This week marked the 140th birthday of writer, critic and publisher Ford Madox Ford. I remember coming across his name back when I was heavy into my Lost Generation phase. I was always so fascinated by the people who supported and promoted the struggling writers of the time. The benefactors. Ford sought out good writers to put in his literary reviews, writers who became friends. He championed their work and was instrumental in their success. I have always found those who take pride in their friend’s success and promote them unselfishly to be the best sort of people.
Ford was born to Catherine and Francis Hueffer, the eldest of three; his brother was Oliver Madox Hueffer. His father, who became music critic for The Times, was German and his mother English. His paternal grandfather Johann Hermann Hüffer was first to publish the fellow Westphalian poet and author Annette von Droste-Hülshoff, a Catholic aristocrat. He used the name of Ford Madox Hueffer and in 1919 changed it to Ford Madox Ford (allegedly, in the aftermath of World War I because “Hueffer” sounded too German) in honour of his grandfather, the Pre-Raphaelite painter Ford Madox Brown, whose biography he had written. In 1894 he married his school girlfriend Elsie Martindale and together they had two daughters Christina (born 1897) and Katharine (born 1900). Between 1918 and 1927 he lived with Stella Bowen, an Australian artist twenty years his junior. In 1920 they had a daughter, Julia Madox Ford.
One of his most famous works is The Good Soldier (1915), a novel set just before World War I which chronicles the tragic lives of two “perfect couples” using intricate flashbacks. In the “Dedicatory Letter to Stella Ford”, his wife, that prefaces the novel, Ford reports that a friend pronounced The Good Soldier “the finest French novel in the English language!” Ford pronounced himself a “Tory mad about historic continuity” and believed the novelist’s function was to serve as the historian of his own time.
Ford was involved in British war propaganda after the beginning of World War I. He worked for the War Propaganda Bureau, managed by C. F. G. Masterman, with other writers and scholars who were popular during that time, such as Arnold Bennett, G. K. Chesterton, John Galsworthy, Hilaire Belloc and Gilbert Murray. Ford wrote two propaganda books for Masterman, namely When Blood is Their Argument: An Analysis of Prussian Culture (1915), with the help of Richard Aldington, and Between St Dennis and St George: A Sketch of Three Civilizations (1915).
After writing the two propaganda books, Ford enlisted at 41 years of age into the Welch Regiment on 30 July 1915, and was sent to France, thus ending his cooperation with the War Propaganda Bureau. His combat experiences and his previous propaganda activities inspired his tetralogy Parade’s End (1924–1928), set in England and on the Western Front before, during and after World War I.
Ford also wrote dozens of novels as well as essays, poetry, memoirs and literary criticism, and collaborated with Joseph Conrad on three novels, The Inheritors (1901), Romance (1903) and The Nature of a Crime (1924, although written much earlier). During the three to five years after this direct collaboration, Ford’s best known achievement was The Fifth Queen trilogy (1906–1908), historical novels based on the life of Katharine Howard, which Conrad termed, at the time, “the swan song of historical romance.” His poem, Antwerp (1915), was praised by T.S. Eliot as “the only good poem I have met with on the subject of the war”.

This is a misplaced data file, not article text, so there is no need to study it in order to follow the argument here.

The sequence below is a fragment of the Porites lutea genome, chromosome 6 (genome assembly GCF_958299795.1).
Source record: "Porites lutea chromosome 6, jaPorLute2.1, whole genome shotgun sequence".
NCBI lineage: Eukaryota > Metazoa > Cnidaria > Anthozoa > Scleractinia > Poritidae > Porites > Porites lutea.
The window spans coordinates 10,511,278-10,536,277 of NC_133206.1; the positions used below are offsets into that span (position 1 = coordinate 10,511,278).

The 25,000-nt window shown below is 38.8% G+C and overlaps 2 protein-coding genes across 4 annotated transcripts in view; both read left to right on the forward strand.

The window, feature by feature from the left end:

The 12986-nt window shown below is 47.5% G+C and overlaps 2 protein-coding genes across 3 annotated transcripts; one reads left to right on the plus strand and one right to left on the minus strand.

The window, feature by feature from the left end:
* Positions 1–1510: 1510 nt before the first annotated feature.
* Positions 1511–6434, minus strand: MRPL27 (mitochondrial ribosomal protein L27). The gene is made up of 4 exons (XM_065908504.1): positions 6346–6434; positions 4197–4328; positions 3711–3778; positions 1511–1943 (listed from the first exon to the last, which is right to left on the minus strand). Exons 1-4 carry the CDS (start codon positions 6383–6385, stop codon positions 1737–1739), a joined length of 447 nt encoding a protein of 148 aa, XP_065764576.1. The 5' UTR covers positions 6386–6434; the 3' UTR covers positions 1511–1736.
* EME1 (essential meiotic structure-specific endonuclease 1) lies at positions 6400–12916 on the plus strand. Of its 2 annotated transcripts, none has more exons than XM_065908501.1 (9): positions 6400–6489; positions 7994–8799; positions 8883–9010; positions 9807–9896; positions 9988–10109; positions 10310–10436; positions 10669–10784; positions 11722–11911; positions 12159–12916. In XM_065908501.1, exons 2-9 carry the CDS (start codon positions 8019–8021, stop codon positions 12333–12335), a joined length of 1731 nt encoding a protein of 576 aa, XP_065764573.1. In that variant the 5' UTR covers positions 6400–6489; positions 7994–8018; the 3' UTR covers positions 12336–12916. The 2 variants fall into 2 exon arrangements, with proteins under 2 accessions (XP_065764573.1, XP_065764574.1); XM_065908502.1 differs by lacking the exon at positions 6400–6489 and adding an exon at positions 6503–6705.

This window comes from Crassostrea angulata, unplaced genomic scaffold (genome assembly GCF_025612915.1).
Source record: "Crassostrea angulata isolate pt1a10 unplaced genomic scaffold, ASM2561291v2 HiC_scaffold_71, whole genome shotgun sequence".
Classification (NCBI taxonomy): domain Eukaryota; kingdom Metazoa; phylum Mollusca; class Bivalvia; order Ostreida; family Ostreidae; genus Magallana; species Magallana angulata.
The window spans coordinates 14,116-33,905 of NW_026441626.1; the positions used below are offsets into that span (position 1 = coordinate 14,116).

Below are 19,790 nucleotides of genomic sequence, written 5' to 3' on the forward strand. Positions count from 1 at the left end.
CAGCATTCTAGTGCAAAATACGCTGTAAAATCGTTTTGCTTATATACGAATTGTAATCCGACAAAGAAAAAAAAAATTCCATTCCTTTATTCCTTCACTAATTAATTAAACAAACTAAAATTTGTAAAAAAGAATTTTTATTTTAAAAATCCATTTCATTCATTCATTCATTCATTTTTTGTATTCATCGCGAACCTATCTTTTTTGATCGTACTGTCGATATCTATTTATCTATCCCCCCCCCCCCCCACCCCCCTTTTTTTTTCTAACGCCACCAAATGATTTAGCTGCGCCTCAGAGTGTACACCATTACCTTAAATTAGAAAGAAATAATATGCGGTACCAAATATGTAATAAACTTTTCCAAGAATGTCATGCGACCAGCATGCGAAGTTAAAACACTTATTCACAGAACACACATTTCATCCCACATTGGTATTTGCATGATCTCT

Ford’s novel Ladies Whose Bright Eyes (1911, extensively revised in 1935) is, in a sense, the reverse of Twain’s novel A Connecticut Yankee in King Arthur’s Court.
In 1908, he founded The English Review, in which he published works by Thomas Hardy, H. G. Wells, Joseph Conrad, Henry James, May Sinclair, John Galsworthy and William Butler Yeats, and gave debuts to Wyndham Lewis, D. H. Lawrence and Norman Douglas. In 1924, he founded The Transatlantic Review, a journal with great influence on modern literature. Staying with the artistic community in the Latin Quarter of Paris, he befriended James Joyce, Ernest Hemingway, Gertrude Stein, Ezra Pound and Jean Rhys, all of whom he would publish (Ford is the model for the character Braddocks in Hemingway’s The Sun Also Rises). As a critic, he is known for remarking “Open the book to page ninety-nine and read, and the quality of the whole will be revealed to you.” George Seldes, in his book Witness to a Century describes Ford’s recollection of his writing collaboration with Joseph Conrad, and the lack of acknowledgment by publishers of his status as co-author. Seldes recounts Ford’s disappointment with Hemingway: “‘and he disowns me now that he has become better known than I am.’ Tears now came to Ford’s eyes.” Ford says, “I helped Joseph Conrad, I helped Hemingway. I helped a dozen, a score of writers, and many of them have beaten me. I’m now an old man and I’ll die without making a name like Hemingway.” Seldes observes, “At this climax Ford began to sob. Then he began to cry.”
Hemingway devoted a chapter of his Parisian memoir A Moveable Feast to an encounter with Ford at a café in Paris during the early 1920s.
During a later sojourn in the United States, he was involved with Allen Tate, Caroline Gordon, Katherine Anne Porter and Robert Lowell (who was then a student). Ford was always a champion of new literature and literary experimentation. In 1929, he published The English Novel: From the Earliest Days to the Death of Joseph Conrad, a brisk and accessible overview of the history of English novels. He had an affair with Jean Rhys, which ended acrimoniously.
Ford spent the last years of his life teaching at Olivet College in Michigan, and died in Deauville, France, at the age of 65.